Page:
Mon-Wed, noon-midnight; Thu-Fri, noon-1am; Sat, 11am-1am; Sun, 11am-midnight
6 at 68th St.-Hunter College
American Express, MasterCard, Visa
50th St. to 80th St., York Ave. to Fifth Ave.
Closed for renovations.
The cheek-kissing crowd and the beachy vibe give the impression that 212’s French and Italian co-owners have created a pan-Euro hangout for nationalist nostalgia. Chances are good that one of the two proprietors will be on hand, too, mingling at the bar with bronzed 30-somethings in suits/stilettos or sauntering down one of the two narrow aisles that divide the white-sand banquettes from the tables. Yet given the emphasis on style, this place is surprisingly strong on substance, too. The New American menu successfully borrows from French, Italian, and Asian traditions, for savories like triangular slivers of tuna wrapped in a flaky crust with chunky avocado, pineapple, and a spicy dollop of mustard sauce, though the piquant crab cakes may be on the skimpy side. After 10 p.m., the lights dim, the house music intensifies, and the flirting shifts to the tiny bar, where the scantily clad staff mixes martinis from a stash of more than 100 vodkas. By night or day, as the owners would tell their chers amis, the prime people-watching spots are elevated tables #32 and #34, against the powder-blue back wall.Extra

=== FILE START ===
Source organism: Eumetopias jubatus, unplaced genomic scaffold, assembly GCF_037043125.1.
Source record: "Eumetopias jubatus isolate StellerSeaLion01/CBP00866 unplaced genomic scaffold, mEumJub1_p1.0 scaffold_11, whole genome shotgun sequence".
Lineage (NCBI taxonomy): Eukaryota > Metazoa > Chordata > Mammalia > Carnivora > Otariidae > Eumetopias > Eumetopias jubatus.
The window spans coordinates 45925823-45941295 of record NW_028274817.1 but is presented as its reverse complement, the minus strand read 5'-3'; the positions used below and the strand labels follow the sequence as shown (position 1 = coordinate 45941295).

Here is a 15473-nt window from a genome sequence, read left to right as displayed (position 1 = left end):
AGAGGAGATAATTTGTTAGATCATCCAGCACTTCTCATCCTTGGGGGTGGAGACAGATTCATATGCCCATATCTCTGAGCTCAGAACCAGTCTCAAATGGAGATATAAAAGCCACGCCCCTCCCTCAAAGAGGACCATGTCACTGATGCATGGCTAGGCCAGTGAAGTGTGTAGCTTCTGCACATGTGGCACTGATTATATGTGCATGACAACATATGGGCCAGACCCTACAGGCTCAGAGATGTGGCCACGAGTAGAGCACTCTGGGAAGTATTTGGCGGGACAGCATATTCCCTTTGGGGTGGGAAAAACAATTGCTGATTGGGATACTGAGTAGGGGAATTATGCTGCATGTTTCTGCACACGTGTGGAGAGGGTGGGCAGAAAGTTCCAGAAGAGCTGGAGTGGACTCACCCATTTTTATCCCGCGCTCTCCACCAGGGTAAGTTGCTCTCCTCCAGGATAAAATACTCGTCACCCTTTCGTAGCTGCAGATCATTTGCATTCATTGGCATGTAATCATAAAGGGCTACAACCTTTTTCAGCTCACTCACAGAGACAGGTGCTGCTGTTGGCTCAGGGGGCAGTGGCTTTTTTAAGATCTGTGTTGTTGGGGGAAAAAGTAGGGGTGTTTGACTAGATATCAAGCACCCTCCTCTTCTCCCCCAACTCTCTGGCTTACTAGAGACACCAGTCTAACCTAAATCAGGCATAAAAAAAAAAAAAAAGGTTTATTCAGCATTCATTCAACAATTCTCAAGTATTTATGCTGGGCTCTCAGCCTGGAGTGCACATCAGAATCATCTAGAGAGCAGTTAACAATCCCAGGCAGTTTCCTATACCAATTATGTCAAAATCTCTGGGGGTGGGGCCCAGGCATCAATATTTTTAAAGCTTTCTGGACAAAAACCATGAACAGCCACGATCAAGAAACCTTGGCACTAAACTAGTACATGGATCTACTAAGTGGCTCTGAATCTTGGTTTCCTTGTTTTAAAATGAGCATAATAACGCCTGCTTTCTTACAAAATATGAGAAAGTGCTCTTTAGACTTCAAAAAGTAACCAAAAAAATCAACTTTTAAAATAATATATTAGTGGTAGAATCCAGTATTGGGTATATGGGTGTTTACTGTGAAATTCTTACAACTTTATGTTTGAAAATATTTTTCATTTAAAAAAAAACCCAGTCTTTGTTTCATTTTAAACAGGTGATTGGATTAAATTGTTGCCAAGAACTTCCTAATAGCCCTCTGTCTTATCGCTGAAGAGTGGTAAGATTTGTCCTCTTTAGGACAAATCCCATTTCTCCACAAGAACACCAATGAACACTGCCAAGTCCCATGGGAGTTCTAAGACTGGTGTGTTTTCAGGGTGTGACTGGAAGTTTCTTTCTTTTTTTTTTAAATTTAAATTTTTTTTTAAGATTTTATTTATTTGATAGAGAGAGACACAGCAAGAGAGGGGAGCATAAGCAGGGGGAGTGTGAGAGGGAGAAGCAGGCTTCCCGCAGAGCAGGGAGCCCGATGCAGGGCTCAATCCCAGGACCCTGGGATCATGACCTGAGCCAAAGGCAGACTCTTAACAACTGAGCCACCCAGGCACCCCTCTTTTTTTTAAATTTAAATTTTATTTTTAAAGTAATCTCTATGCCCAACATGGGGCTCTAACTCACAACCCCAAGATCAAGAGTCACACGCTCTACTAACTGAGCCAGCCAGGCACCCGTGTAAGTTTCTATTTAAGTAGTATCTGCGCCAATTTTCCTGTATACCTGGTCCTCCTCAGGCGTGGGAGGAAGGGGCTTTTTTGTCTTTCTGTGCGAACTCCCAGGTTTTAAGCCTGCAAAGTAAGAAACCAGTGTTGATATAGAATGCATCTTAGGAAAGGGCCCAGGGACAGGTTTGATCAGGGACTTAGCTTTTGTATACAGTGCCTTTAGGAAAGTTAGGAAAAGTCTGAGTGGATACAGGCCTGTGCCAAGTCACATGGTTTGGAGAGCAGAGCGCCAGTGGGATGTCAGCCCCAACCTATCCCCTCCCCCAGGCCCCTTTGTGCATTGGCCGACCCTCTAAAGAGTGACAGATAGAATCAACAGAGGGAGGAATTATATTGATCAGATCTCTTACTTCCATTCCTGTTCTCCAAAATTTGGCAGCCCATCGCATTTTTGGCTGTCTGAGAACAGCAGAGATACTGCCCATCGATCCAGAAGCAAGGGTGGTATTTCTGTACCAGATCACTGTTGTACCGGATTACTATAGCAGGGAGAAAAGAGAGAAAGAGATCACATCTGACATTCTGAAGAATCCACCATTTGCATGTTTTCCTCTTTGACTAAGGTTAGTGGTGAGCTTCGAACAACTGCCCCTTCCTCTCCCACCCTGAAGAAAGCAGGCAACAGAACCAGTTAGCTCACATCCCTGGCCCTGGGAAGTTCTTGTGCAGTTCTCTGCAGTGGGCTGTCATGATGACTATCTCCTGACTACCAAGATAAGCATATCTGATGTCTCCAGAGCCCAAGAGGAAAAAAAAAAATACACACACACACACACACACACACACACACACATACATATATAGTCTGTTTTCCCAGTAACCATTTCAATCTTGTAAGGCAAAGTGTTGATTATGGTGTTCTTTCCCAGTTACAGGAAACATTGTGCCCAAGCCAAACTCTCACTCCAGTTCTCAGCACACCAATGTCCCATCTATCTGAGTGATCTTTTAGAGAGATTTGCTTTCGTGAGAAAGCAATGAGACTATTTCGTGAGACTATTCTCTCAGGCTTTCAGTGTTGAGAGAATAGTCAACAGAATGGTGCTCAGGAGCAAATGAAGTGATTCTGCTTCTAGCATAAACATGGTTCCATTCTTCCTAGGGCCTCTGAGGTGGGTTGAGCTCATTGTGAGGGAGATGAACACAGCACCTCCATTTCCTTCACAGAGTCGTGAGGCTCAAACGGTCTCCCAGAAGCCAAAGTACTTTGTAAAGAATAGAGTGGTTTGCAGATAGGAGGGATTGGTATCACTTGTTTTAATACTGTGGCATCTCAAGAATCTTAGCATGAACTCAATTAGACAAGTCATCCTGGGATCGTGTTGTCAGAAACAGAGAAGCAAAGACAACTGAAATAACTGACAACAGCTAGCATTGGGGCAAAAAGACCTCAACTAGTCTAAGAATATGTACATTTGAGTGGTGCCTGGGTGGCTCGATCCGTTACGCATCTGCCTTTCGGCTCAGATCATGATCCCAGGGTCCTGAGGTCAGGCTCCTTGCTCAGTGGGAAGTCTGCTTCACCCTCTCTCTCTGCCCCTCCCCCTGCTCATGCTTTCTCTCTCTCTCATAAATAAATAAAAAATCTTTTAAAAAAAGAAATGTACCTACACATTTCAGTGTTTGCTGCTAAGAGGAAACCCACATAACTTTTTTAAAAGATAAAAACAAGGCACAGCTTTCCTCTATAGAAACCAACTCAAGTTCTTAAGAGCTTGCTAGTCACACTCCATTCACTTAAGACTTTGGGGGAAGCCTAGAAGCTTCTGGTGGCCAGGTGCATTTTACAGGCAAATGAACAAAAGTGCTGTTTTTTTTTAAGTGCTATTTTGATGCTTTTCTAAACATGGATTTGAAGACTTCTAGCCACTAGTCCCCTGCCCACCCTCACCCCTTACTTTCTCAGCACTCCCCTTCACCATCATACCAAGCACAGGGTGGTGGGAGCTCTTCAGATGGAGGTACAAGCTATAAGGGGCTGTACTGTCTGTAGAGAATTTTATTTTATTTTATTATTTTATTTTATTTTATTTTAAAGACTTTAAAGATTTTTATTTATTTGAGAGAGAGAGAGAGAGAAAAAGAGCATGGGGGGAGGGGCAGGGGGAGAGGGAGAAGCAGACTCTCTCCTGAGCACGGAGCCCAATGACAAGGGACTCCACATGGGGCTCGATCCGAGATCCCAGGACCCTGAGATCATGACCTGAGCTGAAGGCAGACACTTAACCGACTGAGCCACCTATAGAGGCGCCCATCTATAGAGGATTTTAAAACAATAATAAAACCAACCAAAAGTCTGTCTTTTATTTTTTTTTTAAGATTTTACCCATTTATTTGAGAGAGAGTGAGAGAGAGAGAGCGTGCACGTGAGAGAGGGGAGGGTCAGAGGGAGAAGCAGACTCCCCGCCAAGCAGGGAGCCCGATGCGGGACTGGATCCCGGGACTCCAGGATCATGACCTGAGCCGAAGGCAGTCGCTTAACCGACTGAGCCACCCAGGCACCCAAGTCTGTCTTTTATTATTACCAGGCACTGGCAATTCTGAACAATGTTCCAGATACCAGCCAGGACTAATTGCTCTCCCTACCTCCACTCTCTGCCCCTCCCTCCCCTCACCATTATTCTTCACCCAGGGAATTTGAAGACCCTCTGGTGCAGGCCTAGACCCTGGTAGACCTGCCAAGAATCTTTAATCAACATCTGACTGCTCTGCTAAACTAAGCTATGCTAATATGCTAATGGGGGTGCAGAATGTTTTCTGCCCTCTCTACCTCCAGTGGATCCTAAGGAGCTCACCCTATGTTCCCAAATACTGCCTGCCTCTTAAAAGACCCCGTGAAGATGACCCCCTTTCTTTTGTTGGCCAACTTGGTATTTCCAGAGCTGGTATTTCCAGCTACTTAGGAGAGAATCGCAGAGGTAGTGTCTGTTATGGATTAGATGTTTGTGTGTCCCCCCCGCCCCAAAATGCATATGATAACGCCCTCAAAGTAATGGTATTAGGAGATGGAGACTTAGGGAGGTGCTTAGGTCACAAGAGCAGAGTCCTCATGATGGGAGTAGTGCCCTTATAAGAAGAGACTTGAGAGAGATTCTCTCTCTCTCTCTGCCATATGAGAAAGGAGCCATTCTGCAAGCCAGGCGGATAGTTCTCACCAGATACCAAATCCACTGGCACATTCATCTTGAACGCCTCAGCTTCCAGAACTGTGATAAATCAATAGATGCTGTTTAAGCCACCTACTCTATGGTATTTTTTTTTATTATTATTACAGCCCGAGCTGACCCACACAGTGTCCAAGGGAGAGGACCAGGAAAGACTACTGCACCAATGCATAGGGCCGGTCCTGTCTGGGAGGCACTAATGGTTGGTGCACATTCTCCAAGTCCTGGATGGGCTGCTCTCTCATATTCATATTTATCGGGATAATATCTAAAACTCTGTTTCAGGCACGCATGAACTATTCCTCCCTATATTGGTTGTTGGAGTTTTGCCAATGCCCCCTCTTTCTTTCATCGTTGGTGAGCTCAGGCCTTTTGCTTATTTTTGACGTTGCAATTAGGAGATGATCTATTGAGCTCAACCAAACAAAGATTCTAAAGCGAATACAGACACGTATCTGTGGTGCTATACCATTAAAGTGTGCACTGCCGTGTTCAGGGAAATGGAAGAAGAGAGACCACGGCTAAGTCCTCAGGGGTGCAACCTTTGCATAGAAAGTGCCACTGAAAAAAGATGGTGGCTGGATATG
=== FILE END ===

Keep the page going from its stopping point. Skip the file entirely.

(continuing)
Dinner may be a decidedly adult affair, but helpings of baby food and fresh fruit and vegetable juices reel in local families at 212’s popular weekend brunch.Recommended Dishes
Nutella crepes, $10; goat cheese ravioli, $22